Another “quick takes” on items where there is too little to say to make a complete article, but is still important enough to comment on.
The focus this time: Well, everyone else in Europe seems to be jumping off that bridge…
First, a little mood music:
Nothing incentivizes euthanasia than those precious, precious organs.
“Spain legalised euthanasia on June 25 last year and already transplant surgeons are using organs from euthanised patients. According to a report in the Spanish magazine Redaccíon Médica, 7 patients donated their organs – even though the government has still not release national guidelines for such procedures.
“Why the rush?
“The head of Spain’s National Transplant Organization (ONT), Beatriz Domínguez-Gil, said that the ONT ‘intuited’ [sic] that some euthanasia patients would like to donate their organs. It quickly drafted some guidelines for transplant coordinators so that euthanasia donation could be ‘normalised’ throughout the country.”
That fad from Benelux has finally arrived legally in Italy.
“For more than a year, media reports kept Italians up to date on the travails of a 44-year-old man known only as “Mario” as he sought to end his life through physician-assisted suicide. Paralyzed 12 years ago in a traffic accident, ‘Mario’ faced a series of legal, bureaucratic and financial hurdles in his pursuit of death.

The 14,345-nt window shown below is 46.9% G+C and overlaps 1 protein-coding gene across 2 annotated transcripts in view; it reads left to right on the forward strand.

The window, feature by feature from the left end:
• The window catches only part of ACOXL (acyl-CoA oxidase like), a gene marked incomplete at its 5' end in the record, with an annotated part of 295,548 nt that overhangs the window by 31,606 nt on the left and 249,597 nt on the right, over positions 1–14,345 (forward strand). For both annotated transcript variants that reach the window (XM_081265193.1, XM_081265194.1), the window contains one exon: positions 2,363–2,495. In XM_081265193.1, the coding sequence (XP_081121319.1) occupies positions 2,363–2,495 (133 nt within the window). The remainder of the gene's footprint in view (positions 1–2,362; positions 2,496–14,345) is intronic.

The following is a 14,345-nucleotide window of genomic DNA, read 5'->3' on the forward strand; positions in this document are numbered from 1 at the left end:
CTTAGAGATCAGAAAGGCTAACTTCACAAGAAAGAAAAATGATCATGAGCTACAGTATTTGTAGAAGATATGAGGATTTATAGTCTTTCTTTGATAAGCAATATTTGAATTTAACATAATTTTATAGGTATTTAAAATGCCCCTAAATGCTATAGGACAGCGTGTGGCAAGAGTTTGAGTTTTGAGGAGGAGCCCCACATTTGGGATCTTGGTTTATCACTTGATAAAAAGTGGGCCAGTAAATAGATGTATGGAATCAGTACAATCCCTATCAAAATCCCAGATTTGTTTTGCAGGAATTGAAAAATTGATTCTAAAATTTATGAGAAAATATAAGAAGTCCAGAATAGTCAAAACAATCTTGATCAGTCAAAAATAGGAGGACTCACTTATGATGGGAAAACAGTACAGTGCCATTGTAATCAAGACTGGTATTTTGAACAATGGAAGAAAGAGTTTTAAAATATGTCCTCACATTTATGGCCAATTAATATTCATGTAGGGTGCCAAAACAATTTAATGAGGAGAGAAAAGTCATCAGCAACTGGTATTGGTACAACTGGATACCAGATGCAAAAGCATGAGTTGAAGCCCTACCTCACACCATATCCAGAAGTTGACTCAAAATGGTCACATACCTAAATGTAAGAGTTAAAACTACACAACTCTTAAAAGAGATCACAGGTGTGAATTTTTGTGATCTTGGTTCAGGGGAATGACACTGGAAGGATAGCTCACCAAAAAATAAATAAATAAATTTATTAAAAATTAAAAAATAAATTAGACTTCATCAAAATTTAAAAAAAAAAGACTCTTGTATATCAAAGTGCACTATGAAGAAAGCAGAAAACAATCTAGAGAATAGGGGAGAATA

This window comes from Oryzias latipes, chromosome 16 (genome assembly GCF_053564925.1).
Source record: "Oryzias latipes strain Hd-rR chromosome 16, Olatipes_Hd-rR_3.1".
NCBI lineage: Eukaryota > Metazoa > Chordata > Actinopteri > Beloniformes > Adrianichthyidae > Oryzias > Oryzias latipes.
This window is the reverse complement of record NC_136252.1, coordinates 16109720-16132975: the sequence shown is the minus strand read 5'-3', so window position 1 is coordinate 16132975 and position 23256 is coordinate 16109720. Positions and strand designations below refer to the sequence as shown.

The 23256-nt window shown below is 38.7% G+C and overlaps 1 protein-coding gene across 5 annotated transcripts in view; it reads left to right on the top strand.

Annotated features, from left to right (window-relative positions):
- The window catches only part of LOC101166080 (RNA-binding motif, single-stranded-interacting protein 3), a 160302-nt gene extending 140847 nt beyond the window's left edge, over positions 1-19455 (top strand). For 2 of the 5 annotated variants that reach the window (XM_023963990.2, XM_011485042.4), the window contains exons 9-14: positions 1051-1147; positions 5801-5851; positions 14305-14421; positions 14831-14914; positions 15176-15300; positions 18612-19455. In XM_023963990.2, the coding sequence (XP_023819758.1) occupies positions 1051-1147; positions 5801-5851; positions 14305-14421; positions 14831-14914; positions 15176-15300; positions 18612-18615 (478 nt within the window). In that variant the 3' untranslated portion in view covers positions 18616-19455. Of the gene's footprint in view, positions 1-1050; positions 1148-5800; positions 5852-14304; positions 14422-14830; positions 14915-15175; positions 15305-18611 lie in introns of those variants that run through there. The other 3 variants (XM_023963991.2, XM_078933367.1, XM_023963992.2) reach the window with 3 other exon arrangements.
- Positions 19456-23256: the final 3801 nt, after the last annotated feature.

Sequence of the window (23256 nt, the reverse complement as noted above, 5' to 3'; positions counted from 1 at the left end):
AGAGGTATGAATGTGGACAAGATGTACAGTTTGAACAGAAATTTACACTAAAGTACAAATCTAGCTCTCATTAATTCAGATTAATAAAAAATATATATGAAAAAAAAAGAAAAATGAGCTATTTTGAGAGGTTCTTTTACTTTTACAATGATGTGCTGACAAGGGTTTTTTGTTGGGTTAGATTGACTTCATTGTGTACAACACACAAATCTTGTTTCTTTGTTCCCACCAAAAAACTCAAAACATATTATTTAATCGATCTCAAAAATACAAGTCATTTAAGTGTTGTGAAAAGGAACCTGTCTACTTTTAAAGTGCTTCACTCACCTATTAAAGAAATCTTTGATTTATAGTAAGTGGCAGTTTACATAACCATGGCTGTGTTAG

“On Thursday, ‘Mario,’ identified for the first time by his real name, Federico Carboni, ended his life, becoming Italy’s first legal assisted suicide, in his home in the central Italian port town of Senigallia.”
By court fiat, euthanasia has been legalized in Austria.
“The Austrian parliament on Thursday voted to legalize assisted suicide from January after a court ruling said its ban breached fundamental human rights.
“The ban would have expired at the end of this year anyway, and the new legislation means it can only take place in accordance with strict criteria.
“What conditions must be met?
“The Assisted Suicide Act gives the option of an advance directive — similar to a living will — only to people over 18 who are terminally ill or suffer from a permanent, debilitating condition.
“Each case is to be assessed by two doctors, one of whom would have to be an expert in palliative medicine. As part of their duties, they must determine whether a patient is opting for euthanasia independently.
“At least 12 weeks must pass before a patient is granted access to the procedure, to ensure that euthanasia is not being sought due to a temporary crisis. However, for patients in the ‘terminal phase’ of an illness, the period can be shortened to two weeks.
“The individual would then draw up their will with a notary or a patient advocate before being able to obtain a lethal drug from a pharmacist.”